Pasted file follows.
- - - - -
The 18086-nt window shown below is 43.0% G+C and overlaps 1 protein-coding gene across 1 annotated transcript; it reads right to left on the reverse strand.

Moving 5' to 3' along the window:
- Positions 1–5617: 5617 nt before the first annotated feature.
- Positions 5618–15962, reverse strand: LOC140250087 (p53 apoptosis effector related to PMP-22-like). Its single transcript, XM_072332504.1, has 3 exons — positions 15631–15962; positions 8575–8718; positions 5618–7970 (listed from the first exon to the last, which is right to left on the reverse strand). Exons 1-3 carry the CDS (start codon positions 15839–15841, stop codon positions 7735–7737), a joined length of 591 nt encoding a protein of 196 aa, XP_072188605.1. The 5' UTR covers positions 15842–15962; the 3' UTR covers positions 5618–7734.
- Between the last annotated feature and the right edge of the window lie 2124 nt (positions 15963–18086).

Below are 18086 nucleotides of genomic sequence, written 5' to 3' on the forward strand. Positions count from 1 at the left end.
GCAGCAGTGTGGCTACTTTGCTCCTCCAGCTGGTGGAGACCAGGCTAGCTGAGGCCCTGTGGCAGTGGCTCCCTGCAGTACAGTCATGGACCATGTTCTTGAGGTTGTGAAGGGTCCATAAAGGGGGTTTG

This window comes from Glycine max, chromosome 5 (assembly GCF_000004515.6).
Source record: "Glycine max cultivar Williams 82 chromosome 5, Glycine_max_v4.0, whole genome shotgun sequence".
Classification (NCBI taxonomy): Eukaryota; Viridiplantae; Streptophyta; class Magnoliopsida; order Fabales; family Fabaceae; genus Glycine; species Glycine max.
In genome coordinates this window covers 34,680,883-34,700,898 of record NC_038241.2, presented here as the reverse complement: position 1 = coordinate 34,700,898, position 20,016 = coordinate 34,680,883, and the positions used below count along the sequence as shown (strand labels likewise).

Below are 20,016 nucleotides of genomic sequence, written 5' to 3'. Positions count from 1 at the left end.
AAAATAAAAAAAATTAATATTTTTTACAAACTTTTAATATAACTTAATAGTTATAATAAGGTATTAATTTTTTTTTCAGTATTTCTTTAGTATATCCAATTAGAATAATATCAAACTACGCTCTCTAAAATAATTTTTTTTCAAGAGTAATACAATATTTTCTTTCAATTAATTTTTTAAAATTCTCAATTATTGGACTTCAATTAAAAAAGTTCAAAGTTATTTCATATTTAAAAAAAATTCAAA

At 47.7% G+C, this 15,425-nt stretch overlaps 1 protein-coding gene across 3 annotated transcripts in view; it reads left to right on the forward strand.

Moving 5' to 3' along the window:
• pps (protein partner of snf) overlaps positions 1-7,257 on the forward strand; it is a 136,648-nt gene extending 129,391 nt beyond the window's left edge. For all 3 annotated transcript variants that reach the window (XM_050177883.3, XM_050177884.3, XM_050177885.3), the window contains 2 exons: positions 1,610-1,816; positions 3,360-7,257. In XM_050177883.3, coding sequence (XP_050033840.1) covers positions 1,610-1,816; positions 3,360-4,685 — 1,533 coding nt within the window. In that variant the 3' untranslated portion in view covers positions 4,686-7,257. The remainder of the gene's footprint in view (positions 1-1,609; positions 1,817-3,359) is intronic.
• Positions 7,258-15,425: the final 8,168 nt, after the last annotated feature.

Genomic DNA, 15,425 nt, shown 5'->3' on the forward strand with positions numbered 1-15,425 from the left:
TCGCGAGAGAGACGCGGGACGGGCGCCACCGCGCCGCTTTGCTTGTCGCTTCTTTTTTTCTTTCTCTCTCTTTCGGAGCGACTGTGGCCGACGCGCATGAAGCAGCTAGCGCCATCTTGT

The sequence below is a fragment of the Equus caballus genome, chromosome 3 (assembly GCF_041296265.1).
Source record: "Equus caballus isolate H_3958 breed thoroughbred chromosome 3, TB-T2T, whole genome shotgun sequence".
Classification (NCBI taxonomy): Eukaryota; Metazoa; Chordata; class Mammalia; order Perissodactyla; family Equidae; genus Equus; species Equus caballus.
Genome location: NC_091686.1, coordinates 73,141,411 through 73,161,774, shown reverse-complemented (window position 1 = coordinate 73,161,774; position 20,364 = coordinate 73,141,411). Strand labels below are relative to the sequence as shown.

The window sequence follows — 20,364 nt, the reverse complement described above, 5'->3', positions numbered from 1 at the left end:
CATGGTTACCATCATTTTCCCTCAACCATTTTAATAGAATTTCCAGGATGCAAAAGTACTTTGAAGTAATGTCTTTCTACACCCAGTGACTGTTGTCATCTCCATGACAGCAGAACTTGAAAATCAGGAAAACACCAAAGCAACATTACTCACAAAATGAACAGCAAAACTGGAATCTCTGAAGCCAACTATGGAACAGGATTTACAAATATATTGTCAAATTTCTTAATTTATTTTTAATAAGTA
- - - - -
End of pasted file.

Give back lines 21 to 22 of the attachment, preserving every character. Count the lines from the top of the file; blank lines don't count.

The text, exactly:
Source record: "Equus caballus isolate H_3958 breed thoroughbred chromosome 3, TB-T2T, whole genome shotgun sequence".
Classification (NCBI taxonomy): Eukaryota; Metazoa; Chordata; class Mammalia; order Perissodactyla; family Equidae; genus Equus; species Equus caballus.